Supreme Court agrees to hear Alabama Voting Rights Act challenge
The U.S. Supreme Court agreed today to hear the Voting Rights Act challenge out of Alabama, Shelby County v. Holder, in which county officials claim that Congress exceeded its authority when it extended the act’s provisions for another 25 years. The challenge focuses specifically on Section 5 of the act, which requires nine states and parts of seven others (including N.C.) to obtain Department of Justice preclearance for any changes to their voting laws. The county contends that the formula used to determine which jurisdictions are covered by the section is based upon voting data from 35 years ago and that voting turnout and registration rates now approach parity in many of the covered jurisdictions.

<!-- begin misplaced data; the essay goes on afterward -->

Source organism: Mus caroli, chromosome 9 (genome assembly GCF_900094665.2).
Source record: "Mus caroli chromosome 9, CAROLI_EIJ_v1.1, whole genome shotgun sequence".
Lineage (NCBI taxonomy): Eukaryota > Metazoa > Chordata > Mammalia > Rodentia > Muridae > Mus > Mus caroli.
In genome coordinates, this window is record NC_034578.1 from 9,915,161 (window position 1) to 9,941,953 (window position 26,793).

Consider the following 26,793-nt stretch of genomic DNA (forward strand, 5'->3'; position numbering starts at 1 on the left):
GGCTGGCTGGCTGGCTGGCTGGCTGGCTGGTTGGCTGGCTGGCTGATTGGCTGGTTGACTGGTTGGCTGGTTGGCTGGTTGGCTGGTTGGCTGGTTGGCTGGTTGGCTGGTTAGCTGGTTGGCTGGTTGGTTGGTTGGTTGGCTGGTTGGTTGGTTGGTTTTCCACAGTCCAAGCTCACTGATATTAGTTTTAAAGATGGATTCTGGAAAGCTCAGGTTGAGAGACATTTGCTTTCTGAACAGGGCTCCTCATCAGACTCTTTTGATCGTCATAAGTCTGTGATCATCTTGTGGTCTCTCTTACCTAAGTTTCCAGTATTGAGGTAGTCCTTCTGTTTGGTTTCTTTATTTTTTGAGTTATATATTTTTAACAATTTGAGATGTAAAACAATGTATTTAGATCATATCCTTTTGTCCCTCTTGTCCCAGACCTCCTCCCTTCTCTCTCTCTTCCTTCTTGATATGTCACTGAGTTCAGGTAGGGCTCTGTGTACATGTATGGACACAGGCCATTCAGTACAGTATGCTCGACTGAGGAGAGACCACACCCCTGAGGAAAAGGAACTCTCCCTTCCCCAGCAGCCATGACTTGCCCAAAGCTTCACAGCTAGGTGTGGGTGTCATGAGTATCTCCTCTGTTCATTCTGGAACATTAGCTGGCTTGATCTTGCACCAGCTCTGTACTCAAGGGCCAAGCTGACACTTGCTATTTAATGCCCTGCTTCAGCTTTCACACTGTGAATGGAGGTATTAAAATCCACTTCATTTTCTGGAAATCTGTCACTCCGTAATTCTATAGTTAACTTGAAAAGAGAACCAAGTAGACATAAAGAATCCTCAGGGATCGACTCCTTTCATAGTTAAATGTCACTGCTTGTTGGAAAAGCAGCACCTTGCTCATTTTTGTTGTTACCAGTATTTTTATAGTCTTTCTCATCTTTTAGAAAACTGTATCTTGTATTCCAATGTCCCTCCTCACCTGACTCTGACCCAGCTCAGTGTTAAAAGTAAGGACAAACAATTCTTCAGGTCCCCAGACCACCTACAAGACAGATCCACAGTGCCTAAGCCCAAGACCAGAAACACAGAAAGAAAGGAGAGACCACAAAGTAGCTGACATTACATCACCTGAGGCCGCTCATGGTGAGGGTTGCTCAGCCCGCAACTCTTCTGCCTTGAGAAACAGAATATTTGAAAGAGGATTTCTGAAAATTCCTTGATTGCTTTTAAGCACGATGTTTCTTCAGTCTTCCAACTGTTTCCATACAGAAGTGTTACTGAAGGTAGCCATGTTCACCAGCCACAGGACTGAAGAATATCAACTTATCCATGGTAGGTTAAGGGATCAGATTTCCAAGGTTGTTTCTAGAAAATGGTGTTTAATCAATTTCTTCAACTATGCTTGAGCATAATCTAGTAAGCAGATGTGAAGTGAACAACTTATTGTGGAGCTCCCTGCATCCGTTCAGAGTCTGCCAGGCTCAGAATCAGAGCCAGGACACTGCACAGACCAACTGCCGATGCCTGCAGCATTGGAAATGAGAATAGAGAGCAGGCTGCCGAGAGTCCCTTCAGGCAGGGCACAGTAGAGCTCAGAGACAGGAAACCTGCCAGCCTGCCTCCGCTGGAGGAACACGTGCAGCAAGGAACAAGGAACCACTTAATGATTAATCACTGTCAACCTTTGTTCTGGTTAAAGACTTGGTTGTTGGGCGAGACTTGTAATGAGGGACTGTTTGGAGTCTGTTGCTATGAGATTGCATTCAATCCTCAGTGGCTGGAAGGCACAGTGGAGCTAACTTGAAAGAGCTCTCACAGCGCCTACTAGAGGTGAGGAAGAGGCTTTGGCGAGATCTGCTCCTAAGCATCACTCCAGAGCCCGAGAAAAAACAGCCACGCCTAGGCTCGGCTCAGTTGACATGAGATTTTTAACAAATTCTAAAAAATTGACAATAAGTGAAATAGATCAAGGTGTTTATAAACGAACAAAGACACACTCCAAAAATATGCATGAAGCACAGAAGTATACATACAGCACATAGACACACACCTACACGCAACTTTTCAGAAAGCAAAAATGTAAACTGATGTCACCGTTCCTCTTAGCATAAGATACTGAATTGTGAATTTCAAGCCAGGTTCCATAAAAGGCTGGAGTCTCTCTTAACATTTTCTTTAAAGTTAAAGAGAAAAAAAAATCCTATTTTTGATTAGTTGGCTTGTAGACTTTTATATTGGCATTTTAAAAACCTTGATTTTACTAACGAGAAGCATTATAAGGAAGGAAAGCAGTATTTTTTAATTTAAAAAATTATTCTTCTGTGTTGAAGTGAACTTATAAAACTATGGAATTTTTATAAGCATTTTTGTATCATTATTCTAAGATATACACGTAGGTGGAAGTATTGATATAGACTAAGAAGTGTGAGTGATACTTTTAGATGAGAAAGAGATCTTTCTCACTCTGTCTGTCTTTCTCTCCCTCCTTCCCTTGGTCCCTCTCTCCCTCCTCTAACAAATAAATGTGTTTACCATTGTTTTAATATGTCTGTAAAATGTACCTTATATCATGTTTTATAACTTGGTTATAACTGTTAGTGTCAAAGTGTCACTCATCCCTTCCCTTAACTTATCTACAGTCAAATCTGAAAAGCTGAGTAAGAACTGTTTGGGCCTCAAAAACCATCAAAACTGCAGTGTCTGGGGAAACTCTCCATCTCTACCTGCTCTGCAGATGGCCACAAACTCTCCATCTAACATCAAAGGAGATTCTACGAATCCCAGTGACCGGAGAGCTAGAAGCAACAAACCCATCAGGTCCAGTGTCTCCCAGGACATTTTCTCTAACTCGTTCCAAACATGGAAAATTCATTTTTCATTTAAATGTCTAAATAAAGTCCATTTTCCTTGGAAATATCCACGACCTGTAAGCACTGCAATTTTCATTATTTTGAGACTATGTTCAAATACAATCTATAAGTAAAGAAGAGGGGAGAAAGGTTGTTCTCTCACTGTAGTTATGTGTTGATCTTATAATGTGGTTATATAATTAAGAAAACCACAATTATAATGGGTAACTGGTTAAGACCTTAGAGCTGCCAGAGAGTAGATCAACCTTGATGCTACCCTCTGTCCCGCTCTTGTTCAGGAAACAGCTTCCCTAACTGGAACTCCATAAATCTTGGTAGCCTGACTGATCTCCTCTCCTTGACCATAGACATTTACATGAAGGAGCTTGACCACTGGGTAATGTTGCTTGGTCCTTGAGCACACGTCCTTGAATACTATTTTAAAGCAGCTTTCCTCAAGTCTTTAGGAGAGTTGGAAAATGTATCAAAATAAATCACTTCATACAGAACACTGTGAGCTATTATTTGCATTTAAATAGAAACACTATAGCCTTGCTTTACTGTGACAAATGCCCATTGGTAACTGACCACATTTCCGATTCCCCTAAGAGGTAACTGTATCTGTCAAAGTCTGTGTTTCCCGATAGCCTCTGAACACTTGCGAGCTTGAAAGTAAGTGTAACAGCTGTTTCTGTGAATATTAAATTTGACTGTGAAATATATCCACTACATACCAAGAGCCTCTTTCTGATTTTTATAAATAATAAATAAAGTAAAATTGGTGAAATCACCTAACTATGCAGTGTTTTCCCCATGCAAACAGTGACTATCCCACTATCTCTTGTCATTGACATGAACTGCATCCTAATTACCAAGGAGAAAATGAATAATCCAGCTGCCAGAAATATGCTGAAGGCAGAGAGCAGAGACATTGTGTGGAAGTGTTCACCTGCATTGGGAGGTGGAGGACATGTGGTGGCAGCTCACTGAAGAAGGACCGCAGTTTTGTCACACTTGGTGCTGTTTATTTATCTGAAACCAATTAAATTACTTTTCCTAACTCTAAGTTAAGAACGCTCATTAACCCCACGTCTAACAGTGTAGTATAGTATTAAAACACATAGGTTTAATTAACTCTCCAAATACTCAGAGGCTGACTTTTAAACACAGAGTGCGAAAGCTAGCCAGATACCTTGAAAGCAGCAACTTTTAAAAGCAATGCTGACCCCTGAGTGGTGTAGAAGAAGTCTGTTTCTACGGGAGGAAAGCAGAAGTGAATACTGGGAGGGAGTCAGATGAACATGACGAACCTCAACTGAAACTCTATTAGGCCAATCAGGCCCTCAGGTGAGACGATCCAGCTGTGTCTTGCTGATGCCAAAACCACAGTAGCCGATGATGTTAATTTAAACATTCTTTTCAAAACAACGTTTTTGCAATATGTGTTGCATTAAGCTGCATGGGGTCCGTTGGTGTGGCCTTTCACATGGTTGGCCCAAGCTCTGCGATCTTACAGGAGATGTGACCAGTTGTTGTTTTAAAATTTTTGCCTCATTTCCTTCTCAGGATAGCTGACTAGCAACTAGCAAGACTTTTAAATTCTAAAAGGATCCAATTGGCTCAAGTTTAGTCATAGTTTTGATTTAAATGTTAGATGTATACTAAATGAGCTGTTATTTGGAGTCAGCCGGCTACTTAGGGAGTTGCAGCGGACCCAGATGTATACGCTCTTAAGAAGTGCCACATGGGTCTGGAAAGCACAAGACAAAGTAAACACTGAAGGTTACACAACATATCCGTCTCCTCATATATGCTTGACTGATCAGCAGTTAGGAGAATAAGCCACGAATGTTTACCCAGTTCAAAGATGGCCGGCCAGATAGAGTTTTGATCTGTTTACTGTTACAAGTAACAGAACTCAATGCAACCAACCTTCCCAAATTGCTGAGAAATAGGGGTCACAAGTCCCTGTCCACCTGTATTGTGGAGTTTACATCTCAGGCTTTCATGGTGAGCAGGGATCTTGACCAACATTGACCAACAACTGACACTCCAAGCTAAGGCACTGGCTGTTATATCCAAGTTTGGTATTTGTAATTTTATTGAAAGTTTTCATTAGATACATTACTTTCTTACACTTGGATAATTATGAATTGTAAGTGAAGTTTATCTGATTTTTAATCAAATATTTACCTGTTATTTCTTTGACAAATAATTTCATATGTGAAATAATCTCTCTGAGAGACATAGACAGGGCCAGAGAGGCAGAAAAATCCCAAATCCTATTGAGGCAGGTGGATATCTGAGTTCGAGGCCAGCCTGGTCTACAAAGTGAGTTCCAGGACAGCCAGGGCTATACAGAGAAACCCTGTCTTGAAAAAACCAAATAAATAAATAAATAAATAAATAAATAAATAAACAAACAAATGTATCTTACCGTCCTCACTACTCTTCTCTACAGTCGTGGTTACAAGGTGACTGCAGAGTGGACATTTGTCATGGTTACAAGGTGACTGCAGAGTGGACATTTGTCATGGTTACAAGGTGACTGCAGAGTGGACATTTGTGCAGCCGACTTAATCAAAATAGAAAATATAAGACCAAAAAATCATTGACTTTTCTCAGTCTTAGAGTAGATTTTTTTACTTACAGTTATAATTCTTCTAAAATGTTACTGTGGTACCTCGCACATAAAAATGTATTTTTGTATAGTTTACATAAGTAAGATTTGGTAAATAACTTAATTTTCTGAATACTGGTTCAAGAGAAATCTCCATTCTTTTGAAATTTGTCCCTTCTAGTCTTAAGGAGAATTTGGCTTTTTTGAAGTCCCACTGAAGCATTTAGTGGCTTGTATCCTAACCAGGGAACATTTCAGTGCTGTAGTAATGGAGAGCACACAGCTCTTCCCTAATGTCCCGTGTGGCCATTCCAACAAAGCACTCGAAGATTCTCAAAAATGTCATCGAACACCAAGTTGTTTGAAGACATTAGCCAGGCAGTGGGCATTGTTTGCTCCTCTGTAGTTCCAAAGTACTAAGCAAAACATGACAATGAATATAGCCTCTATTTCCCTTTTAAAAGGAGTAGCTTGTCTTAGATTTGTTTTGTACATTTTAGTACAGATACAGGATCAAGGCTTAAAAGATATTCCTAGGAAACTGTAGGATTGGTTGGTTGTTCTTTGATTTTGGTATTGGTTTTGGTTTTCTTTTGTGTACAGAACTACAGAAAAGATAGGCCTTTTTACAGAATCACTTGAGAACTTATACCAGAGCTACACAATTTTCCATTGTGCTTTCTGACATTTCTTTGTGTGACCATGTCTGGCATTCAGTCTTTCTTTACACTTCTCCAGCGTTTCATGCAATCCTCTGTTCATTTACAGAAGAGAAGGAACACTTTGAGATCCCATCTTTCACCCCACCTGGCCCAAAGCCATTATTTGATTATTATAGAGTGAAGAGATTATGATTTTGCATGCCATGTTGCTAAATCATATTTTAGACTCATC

In 2009, the Court came close to striking that section, noting, in the words of Chief Justice John Roberts, that “things had changed in the South.” Congress has done nothing since to update the formula.
The Court took no action on the Voting Rights Act case out of Kinston, N.C., Nix v. Holder. That case will apparently remain pending for review, possibly until the Court rules in the Shelby County case.